The conversation turns to politics. Wodarg is aware of a few politicians who are suspicious of the official narrative, but doubts they will raise concerns. Wodarg and Füllmich reason that the causes must be psychological if there are no evidential or medical reasons for the lockdown and mask mandates; why else would the vast majority uncritically obey? Wodarg compares the phenomenon to how people follow the latest fashion trends. Füllmich suggests the inquiry invite psychologists and psychoanalysts to a hearing.

Wodarg returns to the RKI, stating that it has excellent resources and gathers highly accurate and pertinent data. Sadly this goes unused. All media reporting filters through Herr Spahn [Germany’s health minister] and Dr Wieler [director of the RKI]. Füllmich asks if people lower down the RKI hierarchy could be interviewed. “They would lose their jobs,” answers Wodarg. And any whistleblowers that do come forward insist on anonymity. Füllmich announces that the chair can offer legal anonymity to any whistleblowers.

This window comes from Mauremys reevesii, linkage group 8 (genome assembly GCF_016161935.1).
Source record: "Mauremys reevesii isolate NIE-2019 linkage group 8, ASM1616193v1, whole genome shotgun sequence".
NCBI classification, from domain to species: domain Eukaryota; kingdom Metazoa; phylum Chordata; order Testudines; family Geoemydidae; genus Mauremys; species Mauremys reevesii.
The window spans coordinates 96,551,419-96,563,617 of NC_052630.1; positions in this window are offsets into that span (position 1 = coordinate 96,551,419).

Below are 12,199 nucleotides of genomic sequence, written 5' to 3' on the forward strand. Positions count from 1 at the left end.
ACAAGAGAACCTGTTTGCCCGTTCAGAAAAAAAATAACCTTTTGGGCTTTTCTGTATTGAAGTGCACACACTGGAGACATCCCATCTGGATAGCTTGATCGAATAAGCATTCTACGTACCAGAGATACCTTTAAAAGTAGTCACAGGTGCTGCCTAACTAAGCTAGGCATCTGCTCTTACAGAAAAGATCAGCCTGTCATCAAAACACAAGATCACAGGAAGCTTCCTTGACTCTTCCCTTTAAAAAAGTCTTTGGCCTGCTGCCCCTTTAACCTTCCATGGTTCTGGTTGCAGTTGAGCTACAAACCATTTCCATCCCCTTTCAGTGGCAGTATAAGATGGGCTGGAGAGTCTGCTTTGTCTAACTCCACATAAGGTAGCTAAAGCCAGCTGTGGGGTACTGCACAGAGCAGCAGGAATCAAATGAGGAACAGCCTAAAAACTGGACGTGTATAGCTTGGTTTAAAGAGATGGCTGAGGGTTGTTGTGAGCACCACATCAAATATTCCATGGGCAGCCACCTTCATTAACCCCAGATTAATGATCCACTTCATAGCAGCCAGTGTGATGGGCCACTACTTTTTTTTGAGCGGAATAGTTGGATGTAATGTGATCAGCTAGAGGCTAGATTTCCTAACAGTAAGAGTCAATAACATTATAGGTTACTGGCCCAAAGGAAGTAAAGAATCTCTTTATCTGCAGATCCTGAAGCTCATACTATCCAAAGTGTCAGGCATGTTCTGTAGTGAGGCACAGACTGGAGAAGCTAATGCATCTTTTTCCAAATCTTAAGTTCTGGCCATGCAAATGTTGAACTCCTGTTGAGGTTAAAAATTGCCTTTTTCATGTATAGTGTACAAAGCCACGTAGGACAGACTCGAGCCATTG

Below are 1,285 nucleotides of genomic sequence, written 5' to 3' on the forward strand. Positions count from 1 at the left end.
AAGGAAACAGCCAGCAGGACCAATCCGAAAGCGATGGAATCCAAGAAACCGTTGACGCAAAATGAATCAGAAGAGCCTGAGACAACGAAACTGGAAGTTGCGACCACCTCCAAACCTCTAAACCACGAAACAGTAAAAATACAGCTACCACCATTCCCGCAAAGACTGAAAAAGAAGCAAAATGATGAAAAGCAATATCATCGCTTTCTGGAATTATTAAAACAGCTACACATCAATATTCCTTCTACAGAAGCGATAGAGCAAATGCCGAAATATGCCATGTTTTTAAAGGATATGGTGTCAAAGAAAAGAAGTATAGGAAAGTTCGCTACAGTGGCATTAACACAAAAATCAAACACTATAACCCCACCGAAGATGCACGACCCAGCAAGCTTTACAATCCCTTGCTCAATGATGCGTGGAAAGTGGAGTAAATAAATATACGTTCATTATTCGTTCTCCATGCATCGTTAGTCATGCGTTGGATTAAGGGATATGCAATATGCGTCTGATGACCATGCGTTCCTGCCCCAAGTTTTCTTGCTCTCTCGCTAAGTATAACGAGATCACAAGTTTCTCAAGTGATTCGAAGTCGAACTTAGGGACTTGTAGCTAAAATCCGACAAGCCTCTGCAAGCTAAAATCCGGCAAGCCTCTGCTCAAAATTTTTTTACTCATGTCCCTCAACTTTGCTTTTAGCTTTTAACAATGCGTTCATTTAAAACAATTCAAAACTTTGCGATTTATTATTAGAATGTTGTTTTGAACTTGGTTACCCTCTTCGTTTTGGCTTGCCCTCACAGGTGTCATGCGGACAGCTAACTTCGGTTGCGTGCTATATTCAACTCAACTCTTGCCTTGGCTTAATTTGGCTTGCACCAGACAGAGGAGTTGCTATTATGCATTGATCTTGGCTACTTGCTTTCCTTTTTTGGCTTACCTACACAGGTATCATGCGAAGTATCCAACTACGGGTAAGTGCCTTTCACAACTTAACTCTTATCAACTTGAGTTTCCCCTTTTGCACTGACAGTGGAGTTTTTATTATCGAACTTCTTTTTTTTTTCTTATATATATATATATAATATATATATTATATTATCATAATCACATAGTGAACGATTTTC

Wodarg is reminded of totalitarian states. “It’s frightening” what’s happening in Germany, he says. Füllmich believes many people have the same impression and is now of the opinion that fear of the pandemic is misplaced, but fear of something else is indeed warranted.